Conference 2012


Selwyn College once again played host for the Cambridge History Forum conference on 3rd March. The conference looked at 'Catastrophes' focussing on the Black Death in the fourteenth century and its subsequent long term effects and the 1930s and the effects of the Great Depression.

Professor Mark Bailey, High Master of St. Paul's School, began the conference with 'The Black Death Environmental Disaster or Economic Miracle?' Professor Bailey started his lecture by acknowledging that although the Black Death was "the greatest recorded disaster in human history", there has been a great deal more recent research which has examined the long term impact which demonstrates considerable economic benefits. The Black Death reached England in 1348, where it indiscriminately killed approximately 45% of the population between the summer of 1348 and the summer of 1349. Professor Bailey challenged popular notions of plague and referred to DNA breakthroughs on teeth from late fourteenth century mass graves which took place in 2010-2011 and suggest an unknown variant of yersinia pestis as the cause. Although this first outbreak finished in 1349, it was followed by several other plagues over the next 150 years 14 national plagues being recorded in the fifteenth century which, he argued, were largely a result of exceptional climatic instability during the period. There was a massive economic, social and cultural impact with national production levels falling by 30% between 1350 and 1450, the value of arable land collapsing and villages being abandoned. Professor Bailey pointed out that villages being wiped out by plague were, in fact, rare and it was generally the impact of the subsequent recession that led the survivors to move elsewhere. There was a great deal of social unrest, punitive legislation was passed and people became obsessed by death as the Black Death had reinforced how indiscriminate death could be. Professor Bailey then went on to advance the argument that the period could be seen as an economic miracle in that there was a redistribution of wealth; by the 1370s wages were going up, a new market structure replacing fairs developed and consumerism was born. He further argued that the period led to a "Golden Age of Individualism" which saw the liberation of women and the disappearance of serfdom by 1500 the first step towards Britain becoming the first industrial nation. There was also an increase in the search for religious understanding amongst the population, as well as a growth in demand for information. Professor Bailey concluded by saying that it was an age of contrasts and contradictions where both disaster and opportunities could be seen. One student commented that the lecture had "opened a new perspective onto the issues and looked at the global impact" and another student felt they had learnt far more about the Black Death than they previously knew and it left them wanting to find out more.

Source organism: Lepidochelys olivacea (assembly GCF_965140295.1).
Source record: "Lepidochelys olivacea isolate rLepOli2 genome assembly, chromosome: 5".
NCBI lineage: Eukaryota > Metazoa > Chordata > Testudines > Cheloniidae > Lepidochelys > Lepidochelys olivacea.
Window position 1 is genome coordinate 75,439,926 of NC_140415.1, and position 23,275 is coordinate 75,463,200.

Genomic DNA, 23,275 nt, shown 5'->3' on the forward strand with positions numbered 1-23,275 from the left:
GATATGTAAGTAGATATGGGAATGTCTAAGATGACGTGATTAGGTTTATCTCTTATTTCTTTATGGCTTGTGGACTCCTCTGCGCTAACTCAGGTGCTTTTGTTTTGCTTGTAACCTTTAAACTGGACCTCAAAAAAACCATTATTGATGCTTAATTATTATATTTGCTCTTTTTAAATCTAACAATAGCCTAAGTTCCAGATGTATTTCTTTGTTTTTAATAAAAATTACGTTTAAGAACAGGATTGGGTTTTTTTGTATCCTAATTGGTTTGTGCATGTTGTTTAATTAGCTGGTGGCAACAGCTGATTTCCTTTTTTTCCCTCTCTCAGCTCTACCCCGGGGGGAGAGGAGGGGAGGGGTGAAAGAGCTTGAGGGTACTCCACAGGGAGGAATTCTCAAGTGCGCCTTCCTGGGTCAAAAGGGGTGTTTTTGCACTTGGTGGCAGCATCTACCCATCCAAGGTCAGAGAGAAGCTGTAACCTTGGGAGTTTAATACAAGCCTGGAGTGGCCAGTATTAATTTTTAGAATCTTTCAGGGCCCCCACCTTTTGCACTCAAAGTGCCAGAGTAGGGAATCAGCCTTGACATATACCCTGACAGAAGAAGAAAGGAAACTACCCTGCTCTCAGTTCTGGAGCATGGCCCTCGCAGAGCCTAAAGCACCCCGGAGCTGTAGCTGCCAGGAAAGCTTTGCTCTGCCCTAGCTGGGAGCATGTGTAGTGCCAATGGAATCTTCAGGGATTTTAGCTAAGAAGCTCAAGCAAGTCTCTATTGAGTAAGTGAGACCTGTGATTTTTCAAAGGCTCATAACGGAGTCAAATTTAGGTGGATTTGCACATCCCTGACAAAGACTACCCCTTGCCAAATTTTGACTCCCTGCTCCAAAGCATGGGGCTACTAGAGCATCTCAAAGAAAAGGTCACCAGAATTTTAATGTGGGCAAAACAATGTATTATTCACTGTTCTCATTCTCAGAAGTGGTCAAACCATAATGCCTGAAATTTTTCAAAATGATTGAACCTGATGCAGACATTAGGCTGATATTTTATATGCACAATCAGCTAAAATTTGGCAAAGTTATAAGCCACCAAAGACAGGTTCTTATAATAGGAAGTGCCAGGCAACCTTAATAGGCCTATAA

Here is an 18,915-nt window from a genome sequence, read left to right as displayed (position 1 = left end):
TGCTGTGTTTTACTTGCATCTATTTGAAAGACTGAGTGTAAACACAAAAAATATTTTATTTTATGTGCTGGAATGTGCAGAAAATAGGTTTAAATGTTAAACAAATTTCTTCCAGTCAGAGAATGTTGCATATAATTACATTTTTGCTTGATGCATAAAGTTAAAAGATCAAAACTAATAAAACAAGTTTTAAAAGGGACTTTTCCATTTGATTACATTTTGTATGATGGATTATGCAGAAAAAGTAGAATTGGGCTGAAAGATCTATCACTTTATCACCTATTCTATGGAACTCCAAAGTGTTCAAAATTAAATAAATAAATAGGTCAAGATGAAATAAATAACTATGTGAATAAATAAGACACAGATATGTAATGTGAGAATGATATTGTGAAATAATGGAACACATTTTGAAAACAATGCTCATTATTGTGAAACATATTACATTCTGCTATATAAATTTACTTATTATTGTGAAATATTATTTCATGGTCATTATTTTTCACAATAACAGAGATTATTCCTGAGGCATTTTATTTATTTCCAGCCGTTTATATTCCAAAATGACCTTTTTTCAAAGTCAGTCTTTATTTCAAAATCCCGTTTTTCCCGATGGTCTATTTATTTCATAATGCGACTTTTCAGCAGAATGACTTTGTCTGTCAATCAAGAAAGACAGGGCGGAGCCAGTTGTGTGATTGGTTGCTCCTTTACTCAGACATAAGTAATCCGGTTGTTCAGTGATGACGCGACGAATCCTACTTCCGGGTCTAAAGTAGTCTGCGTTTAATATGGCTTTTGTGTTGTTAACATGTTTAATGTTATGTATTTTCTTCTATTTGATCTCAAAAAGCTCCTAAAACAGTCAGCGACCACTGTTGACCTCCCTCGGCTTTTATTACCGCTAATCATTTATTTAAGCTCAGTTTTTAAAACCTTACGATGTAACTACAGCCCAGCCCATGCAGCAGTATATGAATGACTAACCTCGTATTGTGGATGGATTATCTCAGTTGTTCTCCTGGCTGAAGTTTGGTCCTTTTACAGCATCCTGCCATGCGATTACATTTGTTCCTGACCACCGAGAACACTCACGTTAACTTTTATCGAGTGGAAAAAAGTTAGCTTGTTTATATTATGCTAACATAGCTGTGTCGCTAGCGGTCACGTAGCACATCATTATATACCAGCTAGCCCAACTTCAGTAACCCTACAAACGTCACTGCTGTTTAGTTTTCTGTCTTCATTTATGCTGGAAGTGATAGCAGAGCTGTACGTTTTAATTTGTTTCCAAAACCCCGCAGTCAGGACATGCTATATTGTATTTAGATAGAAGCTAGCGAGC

The second lecture on 'Lessons from the 1930s Great Depression' was given by Professor Peter Fearon from Leicester University who began by quoting John Maynard Keynes who described the Wall Street Crash and the Depression as "the greatest economic catastrophe of the modern world". Professor Fearon described the state of the international economy in the 1920s as "disguised instability" as most people at the time did not realise the fragile state economies were in after the First World War. Although the Gold Standard did return, it did not secure the stability it had done before 1914. The increased speculation in America then led to the Wall Street Crash in October 1929. Professor Fearon's lecture then focussed not on why the Depression had occurred, but on why it had become so severe throughout the international community. He looked at various countries, but particularly on the effects on Britain, America, France, Germany and Austria and how they dealt with the economic circumstances of the 1930s. Finally, the lecture moved to draw parallels with the current economic situation. It was pointed out that the key indicators in 2007-2008 fell faster than they had done in the early 1930s, but having learned the lessons of history, the current crisis has been dealt with differently. Britain and America have avoided financial meltdown and distressed financial institutions have been fed aggressively. In the Eurozone things have been more difficult: debtor countries have had to deflate and the 1930s demonstrated that this is not easy but, unlike the 1930s where a country could leave the Gold Standard, how does a country leave the Euro today? Professor Fearon concluded by saying that if there had been a coordinated approach in the 1930s, as has been the case in the current recession, the scale of the crisis would have been reduced. One student commented that the lecture had been "an interesting insight into the development of global economic systems" and another said it was "an interesting portrayal of economic events that occurred and comparisons between events past and present."

The conference was once again very interesting and enjoyable. Various groups then went their separate ways for lunch and further discussions about the issues raised by the lectures during the morning.